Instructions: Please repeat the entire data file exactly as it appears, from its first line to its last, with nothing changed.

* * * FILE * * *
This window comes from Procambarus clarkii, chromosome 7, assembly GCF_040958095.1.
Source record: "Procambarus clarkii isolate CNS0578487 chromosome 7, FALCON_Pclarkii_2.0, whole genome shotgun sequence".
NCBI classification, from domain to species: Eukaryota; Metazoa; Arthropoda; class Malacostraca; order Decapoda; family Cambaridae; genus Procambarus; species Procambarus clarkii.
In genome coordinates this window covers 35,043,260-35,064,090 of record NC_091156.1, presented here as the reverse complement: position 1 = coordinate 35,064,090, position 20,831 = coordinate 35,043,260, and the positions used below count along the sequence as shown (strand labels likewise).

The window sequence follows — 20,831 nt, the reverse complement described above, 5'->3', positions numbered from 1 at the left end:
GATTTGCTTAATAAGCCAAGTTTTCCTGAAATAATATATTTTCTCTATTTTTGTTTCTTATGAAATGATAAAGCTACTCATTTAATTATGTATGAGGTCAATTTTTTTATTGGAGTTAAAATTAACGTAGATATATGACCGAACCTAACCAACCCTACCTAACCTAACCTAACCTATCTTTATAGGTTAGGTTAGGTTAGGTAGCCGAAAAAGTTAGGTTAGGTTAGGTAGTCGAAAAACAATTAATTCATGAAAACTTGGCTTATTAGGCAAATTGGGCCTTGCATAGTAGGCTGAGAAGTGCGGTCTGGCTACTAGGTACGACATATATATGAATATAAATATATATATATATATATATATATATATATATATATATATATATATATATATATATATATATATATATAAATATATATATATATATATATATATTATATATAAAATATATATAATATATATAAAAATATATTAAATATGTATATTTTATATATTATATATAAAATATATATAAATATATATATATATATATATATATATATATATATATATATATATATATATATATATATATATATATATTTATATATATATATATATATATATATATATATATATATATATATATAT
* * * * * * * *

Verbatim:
This window comes from Procambarus clarkii, chromosome 7, assembly GCF_040958095.1.
Source record: "Procambarus clarkii isolate CNS0578487 chromosome 7, FALCON_Pclarkii_2.0, whole genome shotgun sequence".
NCBI classification, from domain to species: Eukaryota; Metazoa; Arthropoda; class Malacostraca; order Decapoda; family Cambaridae; genus Procambarus; species Procambarus clarkii.
In genome coordinates this window covers 35,043,260-35,064,090 of record NC_091156.1, presented here as the reverse complement: position 1 = coordinate 35,064,090, position 20,831 = coordinate 35,043,260, and the positions used below count along the sequence as shown (strand labels likewise).

The window sequence follows — 20,831 nt, the reverse complement described above, 5'->3', positions numbered from 1 at the left end:
GATTTGCTTAATAAGCCAAGTTTTCCTGAAATAATATATTTTCTCTATTTTTGTTTCTTATGAAATGATAAAGCTACTCATTTAATTATGTATGAGGTCAATTTTTTTATTGGAGTTAAAATTAACGTAGATATATGACCGAACCTAACCAACCCTACCTAACCTAACCTAACCTATCTTTATAGGTTAGGTTAGGTTAGGTAGCCGAAAAAGTTAGGTTAGGTTAGGTAGTCGAAAAACAATTAATTCATGAAAACTTGGCTTATTAGGCAAATTGGGCCTTGCATAGTAGGCTGAGAAGTGCGGTCTGGCTACTAGGTACGACATATATATGAATATAAATATATATATATATATATATATATATATATATATATATATATATATATATATATATATATATATATATAAATATATATATATATATATATATATTATATATAAAATATATATAATATATATAAAAATATATTAAATATGTATATTTTATATATTATATATAAAATATATATAAATATATATATATATATATATATATATATATATATATATATATATATATATATATATATATATATATATTTATATATATATATATATATATATATATATATATATATATATATATAT